Encouraging interaction at camp, especially during those first few days when the newness makes even the most outgoing person a bit reticent, can be daunting.
Break the ice with these fun getting-to-know-you games.
One way to ease nervousness and build community is through icebreakers. Convincing people to interact is much simpler with the use of games and activities, especially when each person has a role or behavioral expectation.
It’s far less intimidating to be involved when everyone around you is doing something as silly as you are!
Here are six icebreakers you may want to try with any size and makeup of group. Do you have a favorite icebreaker? Are there icebreakers that work well for your groups? Share them in the comment section!
Oldest To Youngest
Assemble a group of 10-20 members. Instruct the members that the game is played in COMPLETE silence. The objective of the game is to have the group realign themselves in a single-file line from the oldest member to the youngest member using their dates of birth. They are free to use their hands to show numbers of months, days and years, but they are not allowed to talk at any point.
For variations, challenge two or more small groups to do this simultaneously, then check each date of birth for proper order individually down the line. The most correct line wins. Variations: youngest to oldest, number of years at camp, number of camps attended, or years camping.
Two Truths and a Lie
Assemble groups of 10-20 members. Give each person an index card and a pen, and instruct them to write two facts and one lie about themselves on the card. They can write these in any order, and they want to create a lie that sounds believable. For example, they are the oldest sibling (truth), they have four dogs (lie--they have two dogs) and they love chocolate chips (truth).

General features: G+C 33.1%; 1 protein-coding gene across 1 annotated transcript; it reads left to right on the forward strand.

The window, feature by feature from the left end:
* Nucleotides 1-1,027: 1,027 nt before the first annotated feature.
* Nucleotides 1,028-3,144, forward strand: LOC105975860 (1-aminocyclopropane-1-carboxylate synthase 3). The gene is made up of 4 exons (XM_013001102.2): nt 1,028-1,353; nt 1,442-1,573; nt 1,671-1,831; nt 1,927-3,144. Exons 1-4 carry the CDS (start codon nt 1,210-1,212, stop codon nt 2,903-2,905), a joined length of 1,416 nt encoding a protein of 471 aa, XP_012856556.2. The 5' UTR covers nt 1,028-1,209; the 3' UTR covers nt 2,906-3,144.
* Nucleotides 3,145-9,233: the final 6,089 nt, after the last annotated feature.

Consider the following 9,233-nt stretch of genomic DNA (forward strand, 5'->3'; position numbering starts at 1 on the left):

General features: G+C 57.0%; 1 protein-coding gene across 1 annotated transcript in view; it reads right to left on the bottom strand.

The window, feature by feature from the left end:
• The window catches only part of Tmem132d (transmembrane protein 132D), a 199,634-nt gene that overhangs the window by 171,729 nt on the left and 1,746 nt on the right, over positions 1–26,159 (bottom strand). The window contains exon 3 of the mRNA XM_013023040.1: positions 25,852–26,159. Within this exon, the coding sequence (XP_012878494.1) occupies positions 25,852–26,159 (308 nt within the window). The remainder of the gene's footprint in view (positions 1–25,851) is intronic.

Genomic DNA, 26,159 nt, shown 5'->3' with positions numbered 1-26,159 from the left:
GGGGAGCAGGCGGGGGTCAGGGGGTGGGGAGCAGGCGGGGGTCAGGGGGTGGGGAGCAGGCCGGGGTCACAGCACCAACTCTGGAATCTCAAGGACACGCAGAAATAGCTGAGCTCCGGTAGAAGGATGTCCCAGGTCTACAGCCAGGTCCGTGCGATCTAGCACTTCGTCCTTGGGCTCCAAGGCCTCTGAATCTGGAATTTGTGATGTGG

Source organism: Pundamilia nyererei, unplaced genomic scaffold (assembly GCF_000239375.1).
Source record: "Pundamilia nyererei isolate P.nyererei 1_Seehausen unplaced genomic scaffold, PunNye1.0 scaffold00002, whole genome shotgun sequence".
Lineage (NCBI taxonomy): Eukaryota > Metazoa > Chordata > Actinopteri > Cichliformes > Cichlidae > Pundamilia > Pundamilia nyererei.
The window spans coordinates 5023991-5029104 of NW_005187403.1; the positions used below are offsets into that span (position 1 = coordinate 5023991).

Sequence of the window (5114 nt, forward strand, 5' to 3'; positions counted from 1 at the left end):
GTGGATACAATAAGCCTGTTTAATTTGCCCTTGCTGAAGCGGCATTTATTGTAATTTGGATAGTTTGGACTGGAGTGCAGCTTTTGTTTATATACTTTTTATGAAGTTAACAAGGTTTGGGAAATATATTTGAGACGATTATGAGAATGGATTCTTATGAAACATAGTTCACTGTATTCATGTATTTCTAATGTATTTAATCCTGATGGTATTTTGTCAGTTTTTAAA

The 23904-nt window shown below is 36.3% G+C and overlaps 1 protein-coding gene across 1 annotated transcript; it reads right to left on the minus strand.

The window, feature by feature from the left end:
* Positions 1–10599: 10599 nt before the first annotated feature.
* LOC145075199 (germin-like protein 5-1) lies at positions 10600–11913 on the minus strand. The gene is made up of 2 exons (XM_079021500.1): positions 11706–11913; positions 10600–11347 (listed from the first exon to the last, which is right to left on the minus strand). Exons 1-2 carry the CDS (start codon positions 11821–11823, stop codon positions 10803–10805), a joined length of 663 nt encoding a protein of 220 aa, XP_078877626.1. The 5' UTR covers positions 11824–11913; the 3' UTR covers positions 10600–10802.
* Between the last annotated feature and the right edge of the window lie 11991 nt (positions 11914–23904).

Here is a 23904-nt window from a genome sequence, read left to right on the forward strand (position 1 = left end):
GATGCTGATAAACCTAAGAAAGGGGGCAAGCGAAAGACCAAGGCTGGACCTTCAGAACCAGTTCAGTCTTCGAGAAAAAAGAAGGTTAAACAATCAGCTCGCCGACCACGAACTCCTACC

When everyone has finished writing, have group members mingle and share their two truths and a lie with each other while asking the new person which detail they think is the lie and which are the truths. If their lie tricks someone (meaning the new person chooses their lie as a truth, or a truth as a lie), the person who guessed incorrectly must sign their name on the back of the other’s card. When the game is ended (when most of the group members have met each other), the “winner” is the person who has collected the most signatures on their card.
Joanna With Jelly Beans
Assemble groups of 10-20 members in a circle, either sitting or standing. Choose a person (or volunteer) to go first. Have that person state their name to the group and mention something they brought to camp (either real or imaginary) that starts with the same letter as their name.
For example, the title of this game--Hi, I’m Joanna and I brought jellybeans. The second person then does the same for herself, then refers to the person before her (Hi, I’m Dru and I brought dinosaurs, and this is Joanna and she brought jellybeans). The third person continues by adding himself and referring to the two people before him, and so on, so that the last person in the group must do their best to remember every person in their circle.
Near the end, you will have many people silently trying to recall all the names in their group and willing to help each other out--and camp will be a much smaller place.
This game is played with any number of people, but it must be an even number, and the game requires a bit of preparation. Before playing, determine the number of people you will have playing and get an equal number of index cards. Create pairs of cards.